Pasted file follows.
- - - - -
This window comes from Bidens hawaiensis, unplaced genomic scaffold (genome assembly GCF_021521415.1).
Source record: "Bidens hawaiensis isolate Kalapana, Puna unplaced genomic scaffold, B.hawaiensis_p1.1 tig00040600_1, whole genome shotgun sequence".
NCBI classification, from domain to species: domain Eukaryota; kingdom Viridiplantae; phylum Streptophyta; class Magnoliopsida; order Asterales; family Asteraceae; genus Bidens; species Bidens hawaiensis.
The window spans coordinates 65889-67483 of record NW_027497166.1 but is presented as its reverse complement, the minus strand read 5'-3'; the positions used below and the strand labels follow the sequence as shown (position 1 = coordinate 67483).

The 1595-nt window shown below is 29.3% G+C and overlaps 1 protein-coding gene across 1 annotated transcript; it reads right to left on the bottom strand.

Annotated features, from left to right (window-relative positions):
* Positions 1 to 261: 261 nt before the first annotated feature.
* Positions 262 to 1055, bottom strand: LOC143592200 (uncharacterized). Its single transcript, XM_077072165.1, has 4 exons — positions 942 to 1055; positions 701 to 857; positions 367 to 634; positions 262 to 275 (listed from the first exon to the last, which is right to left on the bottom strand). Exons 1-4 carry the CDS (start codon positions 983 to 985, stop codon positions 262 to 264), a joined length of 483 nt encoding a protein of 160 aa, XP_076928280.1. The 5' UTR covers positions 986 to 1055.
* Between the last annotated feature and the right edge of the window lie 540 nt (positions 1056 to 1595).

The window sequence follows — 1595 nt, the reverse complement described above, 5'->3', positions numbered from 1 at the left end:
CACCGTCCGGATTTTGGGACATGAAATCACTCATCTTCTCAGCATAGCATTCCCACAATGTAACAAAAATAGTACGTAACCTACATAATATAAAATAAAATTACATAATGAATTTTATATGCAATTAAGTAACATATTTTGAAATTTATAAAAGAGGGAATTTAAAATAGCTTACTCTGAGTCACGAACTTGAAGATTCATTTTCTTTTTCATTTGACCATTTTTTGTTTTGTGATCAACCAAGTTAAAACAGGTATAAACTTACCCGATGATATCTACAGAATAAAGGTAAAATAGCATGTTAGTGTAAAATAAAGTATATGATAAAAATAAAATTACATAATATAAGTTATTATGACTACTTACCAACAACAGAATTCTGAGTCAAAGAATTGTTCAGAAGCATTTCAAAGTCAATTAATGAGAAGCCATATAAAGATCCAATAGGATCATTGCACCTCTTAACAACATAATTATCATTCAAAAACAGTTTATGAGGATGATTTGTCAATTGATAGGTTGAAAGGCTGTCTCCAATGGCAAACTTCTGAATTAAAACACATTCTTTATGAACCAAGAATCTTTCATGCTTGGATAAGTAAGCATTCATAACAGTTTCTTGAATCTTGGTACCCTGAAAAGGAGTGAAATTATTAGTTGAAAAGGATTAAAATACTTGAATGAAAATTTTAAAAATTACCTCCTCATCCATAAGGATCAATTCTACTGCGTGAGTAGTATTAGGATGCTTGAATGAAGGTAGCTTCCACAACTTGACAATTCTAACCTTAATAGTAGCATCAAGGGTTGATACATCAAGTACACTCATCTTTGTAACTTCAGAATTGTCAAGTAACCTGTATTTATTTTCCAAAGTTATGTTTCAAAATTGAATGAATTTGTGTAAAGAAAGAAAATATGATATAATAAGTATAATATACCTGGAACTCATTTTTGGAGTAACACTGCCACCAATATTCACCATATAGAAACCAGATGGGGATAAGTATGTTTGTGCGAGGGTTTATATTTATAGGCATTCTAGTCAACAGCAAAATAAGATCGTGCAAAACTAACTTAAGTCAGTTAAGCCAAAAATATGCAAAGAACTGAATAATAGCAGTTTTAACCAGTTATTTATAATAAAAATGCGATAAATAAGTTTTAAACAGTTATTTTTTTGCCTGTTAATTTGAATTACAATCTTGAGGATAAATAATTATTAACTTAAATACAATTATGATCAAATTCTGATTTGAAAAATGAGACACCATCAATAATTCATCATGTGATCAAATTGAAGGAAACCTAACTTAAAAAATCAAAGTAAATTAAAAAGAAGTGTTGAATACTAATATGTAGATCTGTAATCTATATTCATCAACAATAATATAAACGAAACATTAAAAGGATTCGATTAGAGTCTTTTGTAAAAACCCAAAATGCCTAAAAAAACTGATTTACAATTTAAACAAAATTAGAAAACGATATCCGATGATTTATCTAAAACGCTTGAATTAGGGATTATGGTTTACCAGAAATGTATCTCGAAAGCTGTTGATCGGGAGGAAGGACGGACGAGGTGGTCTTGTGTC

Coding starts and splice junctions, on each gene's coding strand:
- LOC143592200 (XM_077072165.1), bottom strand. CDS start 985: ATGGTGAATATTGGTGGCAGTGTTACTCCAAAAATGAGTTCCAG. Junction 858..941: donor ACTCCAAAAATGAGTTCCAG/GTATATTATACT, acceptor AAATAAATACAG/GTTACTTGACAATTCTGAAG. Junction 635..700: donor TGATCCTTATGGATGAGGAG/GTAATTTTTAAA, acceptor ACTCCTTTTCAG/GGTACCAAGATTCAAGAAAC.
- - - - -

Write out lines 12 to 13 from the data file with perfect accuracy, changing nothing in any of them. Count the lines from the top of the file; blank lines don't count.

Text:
Coding starts and splice junctions, on each gene's coding strand:
- LOC143592200 (XM_077072165.1), bottom strand. CDS start 985: ATGGTGAATATTGGTGGCAGTGTTACTCCAAAAATGAGTTCCAG. Junction 858..941: donor ACTCCAAAAATGAGTTCCAG/GTATATTATACT, acceptor AAATAAATACAG/GTTACTTGACAATTCTGAAG. Junction 635..700: donor TGATCCTTATGGATGAGGAG/GTAATTTTTAAA, acceptor ACTCCTTTTCAG/GGTACCAAGATTCAAGAAAC.